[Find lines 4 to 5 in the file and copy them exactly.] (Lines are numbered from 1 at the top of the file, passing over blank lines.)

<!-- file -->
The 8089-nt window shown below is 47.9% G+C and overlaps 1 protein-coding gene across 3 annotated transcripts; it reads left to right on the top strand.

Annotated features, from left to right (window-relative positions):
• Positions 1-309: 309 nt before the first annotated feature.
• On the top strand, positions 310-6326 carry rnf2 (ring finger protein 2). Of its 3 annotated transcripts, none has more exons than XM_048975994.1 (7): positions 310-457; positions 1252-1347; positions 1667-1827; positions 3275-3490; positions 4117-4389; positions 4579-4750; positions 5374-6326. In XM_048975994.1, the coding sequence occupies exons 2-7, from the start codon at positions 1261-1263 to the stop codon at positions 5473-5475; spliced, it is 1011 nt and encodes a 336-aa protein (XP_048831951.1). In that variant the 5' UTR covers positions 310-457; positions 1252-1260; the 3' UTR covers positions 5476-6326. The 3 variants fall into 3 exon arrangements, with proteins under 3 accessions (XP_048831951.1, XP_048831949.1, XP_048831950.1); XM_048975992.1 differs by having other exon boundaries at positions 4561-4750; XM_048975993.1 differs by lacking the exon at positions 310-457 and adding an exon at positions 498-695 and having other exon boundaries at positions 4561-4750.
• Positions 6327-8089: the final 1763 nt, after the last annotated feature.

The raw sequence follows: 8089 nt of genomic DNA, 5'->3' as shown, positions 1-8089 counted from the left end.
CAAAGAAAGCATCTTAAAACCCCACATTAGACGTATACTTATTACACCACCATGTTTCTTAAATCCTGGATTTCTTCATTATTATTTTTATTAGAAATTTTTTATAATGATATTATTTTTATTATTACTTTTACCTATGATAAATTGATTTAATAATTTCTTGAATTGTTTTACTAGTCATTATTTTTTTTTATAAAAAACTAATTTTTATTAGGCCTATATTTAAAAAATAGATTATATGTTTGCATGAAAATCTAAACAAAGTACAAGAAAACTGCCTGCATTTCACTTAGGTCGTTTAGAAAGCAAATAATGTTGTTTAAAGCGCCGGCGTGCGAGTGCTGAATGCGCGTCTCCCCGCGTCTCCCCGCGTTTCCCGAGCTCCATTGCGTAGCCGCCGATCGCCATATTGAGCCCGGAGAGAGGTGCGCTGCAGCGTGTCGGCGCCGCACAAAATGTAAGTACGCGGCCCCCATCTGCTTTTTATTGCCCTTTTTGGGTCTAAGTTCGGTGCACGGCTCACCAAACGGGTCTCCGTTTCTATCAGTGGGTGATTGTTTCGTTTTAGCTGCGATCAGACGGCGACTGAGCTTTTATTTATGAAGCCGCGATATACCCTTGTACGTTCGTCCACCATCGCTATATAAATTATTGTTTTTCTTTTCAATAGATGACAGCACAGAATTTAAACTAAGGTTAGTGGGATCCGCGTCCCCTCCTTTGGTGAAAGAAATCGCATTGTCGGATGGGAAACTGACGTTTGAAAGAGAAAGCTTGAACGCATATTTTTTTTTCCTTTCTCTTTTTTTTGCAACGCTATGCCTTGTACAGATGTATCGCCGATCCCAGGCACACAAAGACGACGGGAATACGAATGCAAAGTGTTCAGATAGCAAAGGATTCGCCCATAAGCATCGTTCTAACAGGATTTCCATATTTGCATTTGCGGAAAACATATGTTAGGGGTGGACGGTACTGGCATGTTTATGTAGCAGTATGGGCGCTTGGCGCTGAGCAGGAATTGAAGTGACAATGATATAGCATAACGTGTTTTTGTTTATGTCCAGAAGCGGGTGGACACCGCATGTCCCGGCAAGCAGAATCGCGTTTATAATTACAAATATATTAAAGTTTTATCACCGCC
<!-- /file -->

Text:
• On the top strand, positions 310-6326 carry rnf2 (ring finger protein 2). Of its 3 annotated transcripts, none has more exons than XM_048975994.1 (7): positions 310-457; positions 1252-1347; positions 1667-1827; positions 3275-3490; positions 4117-4389; positions 4579-4750; positions 5374-6326. In XM_048975994.1, the coding sequence occupies exons 2-7, from the start codon at positions 1261-1263 to the stop codon at positions 5473-5475; spliced, it is 1011 nt and encodes a 336-aa protein (XP_048831951.1). In that variant the 5' UTR covers positions 310-457; positions 1252-1260; the 3' UTR covers positions 5476-6326. The 3 variants fall into 3 exon arrangements, with proteins under 3 accessions (XP_048831951.1, XP_048831949.1, XP_048831950.1); XM_048975992.1 differs by having other exon boundaries at positions 4561-4750; XM_048975993.1 differs by lacking the exon at positions 310-457 and adding an exon at positions 498-695 and having other exon boundaries at positions 4561-4750.
• Positions 6327-8089: the final 1763 nt, after the last annotated feature.